Mass spectrometer weighs in as proteomics breakthrough

RICHLAND, Wash. - A faster, more thorough mass spectrometry method for identifying proteins may significantly advance the technology infrastructure required to comprehend the role proteins play in cellular function and disease development. Already, the one-of-a-kind system, developed at the Department of Energy's Pacific Northwest National Laboratory, is beginning to provide new insights into how microorganisms gobble carbon out of the atmosphere and the role proteins play in a virus known to cause blindness.

PNNL researchers have constructed the first-ever high-throughput, or extremely fast, Fourier-transform ion cyclotron resonance, or FTICR, mass spectrometer. The system will provide an unprecedented ability to thoroughly identify and characterize proteins. Measurements of protein abundance levels at different times are key to understanding on a molecular level cellular function and disease progression, treatment and prevention.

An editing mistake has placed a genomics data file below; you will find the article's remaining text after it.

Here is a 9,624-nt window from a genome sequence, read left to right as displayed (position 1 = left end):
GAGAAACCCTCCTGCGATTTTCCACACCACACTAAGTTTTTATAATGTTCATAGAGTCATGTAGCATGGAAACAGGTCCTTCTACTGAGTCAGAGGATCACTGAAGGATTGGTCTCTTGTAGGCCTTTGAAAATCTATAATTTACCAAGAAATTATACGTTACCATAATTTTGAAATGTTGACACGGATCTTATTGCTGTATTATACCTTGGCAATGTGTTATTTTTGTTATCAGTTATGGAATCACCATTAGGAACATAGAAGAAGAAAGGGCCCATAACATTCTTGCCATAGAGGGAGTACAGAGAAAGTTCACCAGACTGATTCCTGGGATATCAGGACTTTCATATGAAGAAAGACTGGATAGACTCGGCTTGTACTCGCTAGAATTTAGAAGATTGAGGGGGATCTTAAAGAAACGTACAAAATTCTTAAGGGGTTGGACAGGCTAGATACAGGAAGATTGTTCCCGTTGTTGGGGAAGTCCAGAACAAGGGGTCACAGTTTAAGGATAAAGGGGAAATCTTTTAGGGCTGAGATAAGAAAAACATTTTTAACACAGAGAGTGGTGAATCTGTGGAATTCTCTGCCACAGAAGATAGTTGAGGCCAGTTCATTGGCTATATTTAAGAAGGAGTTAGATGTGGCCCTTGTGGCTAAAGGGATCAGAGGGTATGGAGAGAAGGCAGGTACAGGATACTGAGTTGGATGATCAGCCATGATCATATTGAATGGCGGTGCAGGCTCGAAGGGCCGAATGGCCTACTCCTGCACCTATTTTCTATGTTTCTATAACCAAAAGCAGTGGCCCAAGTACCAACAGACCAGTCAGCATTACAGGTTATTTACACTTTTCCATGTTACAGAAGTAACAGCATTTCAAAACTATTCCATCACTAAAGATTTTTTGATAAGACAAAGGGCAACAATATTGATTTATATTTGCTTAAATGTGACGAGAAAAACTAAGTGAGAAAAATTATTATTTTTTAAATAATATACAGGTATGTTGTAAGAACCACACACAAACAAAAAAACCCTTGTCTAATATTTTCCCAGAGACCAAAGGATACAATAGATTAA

"Our system's advantages are simple yet significant. We can identify a larger number of total proteins and more of the less abundant proteins, and we can do both more quickly than current approaches," said Richard D. Smith, PNNL principal investigator. "These advances mean we can get to the answers behind major scientific questions more efficiently and knowledgeably, such as how a disease progresses, and what can be done about it. The end goal is to gain the insights needed to solve these problems."

Called PROMS for Protein Mass Spectrometer, the instrument is a 9.4 tesla FTICR system manufactured by Massachusetts-based Bruker Daltonics Inc. that PNNL researchers extensively modified with hardware and software tools that enable identification of an extremely wide range of proteins.

The system has an exceptional capability for identifying proteins that exist in small quantities - with sensitivities up to 100 times greater than other methods. While small in quantity, these low-level proteins often play important r

Contact: Staci Maloof
DOE/Pacific Northwest National Laboratory

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